I’ve just returned from a momentous and exciting trip to Washington D.C. for the Presidential Inauguration and am still totally blown away by what I experienced and saw there. You likely already know how insanely cold and crowded it was, but what you may not have fully realized was how many families – spanning several generations – trekked across the country and onto the cold concrete to watch history be made. I will eventually thaw and will one day pack away all of the commemorative items I collected there, but I will never forget the people I encountered who ultimately had the biggest role in shaping my memories of that trip.
Truly impressive to me were the thousands of older citizens who braved the harshest conditions to “witness this first-hand”, as one woman told me. Sheila was a 73-year old Alabama native who had never been to D.C. before this historic day. She had saved money for over a year (long before Obama had won) because she said she would never believe it if she didn’t see it with her own eyes. There were countless others like Sheila who silently reminded me that this event was of greater significance than I may ever have fully comprehend.
On the opposite end of the spectrum, and equally impressive, were the families – with young kids in tow – who were there to experience history. These, our littlest citizens, couldn’t possibly fully understand what it was they were witnessing, but they bundled up and bunkered down in the cold, trusting that their parents were on to something. They knew it was important for them to be there and I’m proud to report that I didn’t witness a single tantrum or fit thrown…which is a huge triumph given that it was 6 degrees, and there wasn’t an inch of room to run or play. I know that it cannot have been easy for those parents to manage their children under those conditions – so I applaud them for having the forethought and fortitude to give their children the opportunity to have that memory. Many other parents and teachers found other ways to discuss the inaugural events with their children and students, respectively, so that it could become a moment that they would remember and respect.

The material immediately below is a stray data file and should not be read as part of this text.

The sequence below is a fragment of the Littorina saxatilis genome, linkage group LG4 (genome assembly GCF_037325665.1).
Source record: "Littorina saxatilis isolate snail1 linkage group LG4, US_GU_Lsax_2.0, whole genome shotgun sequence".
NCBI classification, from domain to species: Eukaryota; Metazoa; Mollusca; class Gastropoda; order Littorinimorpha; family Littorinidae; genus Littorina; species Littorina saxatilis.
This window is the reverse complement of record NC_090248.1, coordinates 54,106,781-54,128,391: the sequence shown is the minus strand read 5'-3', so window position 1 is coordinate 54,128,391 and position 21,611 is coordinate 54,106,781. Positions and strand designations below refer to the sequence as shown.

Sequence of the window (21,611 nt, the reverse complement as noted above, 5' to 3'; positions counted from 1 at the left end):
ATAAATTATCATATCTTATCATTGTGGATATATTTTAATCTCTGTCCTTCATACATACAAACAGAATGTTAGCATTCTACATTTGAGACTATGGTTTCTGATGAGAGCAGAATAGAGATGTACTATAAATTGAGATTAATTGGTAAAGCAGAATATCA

Back at my home base in New York City, my daughter watched the Inauguration with her preschool class. Her class was one of thousands across the country that put their academic studies on hold for a moment to focus on what is perhaps the most important moment in civil studies they may ever witness. She was sad to not be with me but told me she was proud to know that I was somewhere in the middle of all those people (which she thought looked “fun!”). I’d never heard her use the word “proud” before and so having her bestow the term on me has really underscored how amazing this experience was and the important role that we parents play as role models and ambassadors for them.